Federal accident investigators admitted Tuesday they don't really know what caused the deadly crash in Alaska last year of a plane carrying former U.S. Sen. Ted Stevens. The longtime Republican was among five people killed, including the pilot, who was taking a group to a fishing camp in the rugged Alaskan terrain.
A government shutdown would not hamper the war efforts in Afghanistan and Iraq or the U.S. military efforts in Libya and Japan, the Pentagon insisted on Tuesday. But the Pentagon is digging in for a longer standoff with Congress over how to pay for those missions.
The unique military capabilities of the United States made it the leader of initial coalition attacks on Libya aimed at establishing a no-fly zone and halting Moammar Gadhafi's forces, but the mission will soon shift to control by NATO or others with participation by Arab nations, U.S. officials insist.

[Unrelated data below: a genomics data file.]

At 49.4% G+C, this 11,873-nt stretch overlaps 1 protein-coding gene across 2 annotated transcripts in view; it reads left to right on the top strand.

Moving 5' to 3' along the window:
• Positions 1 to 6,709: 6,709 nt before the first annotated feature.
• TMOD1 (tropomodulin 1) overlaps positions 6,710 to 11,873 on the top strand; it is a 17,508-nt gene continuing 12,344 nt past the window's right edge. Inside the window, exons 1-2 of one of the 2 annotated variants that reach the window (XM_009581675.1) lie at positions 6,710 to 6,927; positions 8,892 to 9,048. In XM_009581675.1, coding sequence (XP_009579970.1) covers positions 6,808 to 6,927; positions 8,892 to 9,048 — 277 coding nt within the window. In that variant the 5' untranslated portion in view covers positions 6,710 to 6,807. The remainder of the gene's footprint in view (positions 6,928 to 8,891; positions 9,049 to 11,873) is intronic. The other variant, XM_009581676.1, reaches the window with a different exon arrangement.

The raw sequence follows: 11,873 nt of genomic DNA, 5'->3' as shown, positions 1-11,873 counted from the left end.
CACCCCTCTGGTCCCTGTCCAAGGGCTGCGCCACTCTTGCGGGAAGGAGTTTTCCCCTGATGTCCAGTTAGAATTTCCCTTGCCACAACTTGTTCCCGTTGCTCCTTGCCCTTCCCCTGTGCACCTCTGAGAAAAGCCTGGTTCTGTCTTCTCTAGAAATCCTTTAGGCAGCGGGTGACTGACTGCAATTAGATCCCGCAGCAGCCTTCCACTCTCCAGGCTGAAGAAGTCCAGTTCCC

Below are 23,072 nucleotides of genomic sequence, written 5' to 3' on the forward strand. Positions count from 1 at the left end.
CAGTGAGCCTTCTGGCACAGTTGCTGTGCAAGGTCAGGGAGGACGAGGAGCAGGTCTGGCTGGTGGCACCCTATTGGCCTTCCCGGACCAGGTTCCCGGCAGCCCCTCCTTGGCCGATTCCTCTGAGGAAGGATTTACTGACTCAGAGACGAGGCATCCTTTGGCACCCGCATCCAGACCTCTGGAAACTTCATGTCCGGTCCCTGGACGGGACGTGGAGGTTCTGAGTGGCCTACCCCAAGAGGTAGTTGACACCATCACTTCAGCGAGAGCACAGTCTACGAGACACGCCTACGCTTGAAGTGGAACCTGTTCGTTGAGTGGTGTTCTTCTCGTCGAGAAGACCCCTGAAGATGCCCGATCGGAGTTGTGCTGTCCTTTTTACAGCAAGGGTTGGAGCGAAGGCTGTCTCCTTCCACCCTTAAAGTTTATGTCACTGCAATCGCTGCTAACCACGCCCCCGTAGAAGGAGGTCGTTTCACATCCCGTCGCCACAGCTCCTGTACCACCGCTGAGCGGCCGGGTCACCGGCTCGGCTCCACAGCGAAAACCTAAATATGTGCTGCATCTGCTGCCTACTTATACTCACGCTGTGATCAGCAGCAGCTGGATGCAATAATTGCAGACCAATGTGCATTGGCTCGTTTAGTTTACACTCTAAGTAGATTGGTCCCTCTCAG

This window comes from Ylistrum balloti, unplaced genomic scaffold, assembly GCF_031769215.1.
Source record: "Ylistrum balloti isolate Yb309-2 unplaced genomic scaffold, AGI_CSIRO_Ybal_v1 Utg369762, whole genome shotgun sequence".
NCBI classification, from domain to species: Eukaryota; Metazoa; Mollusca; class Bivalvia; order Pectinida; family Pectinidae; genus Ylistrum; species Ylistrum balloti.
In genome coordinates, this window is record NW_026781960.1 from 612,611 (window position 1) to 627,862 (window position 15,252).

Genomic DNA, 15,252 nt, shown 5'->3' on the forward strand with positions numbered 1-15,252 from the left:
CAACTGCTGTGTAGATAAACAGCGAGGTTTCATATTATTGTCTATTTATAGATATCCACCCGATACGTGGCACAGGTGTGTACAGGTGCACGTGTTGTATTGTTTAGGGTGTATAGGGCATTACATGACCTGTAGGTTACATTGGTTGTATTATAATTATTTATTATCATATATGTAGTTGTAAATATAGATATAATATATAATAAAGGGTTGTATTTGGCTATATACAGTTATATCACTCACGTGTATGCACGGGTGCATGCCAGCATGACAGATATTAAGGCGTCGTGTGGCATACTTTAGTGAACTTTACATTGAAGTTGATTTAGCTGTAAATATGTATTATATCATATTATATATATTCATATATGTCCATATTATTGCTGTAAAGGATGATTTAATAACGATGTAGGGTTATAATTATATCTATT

If U.S. Sen. Ted Stevens of Alaska is found guilty of falsifying Senate financial disclosure forms over seven years but wins re-election, he could still serve in the Senate until that body votes to expel him.
A behind-the-scenes move by prosecutors -- sending an ailing potential witness home to Alaska -- has angered a federal judge and given Sen. Ted Stevens an opening to renew allegations that the government isn't playing fair in his corruption case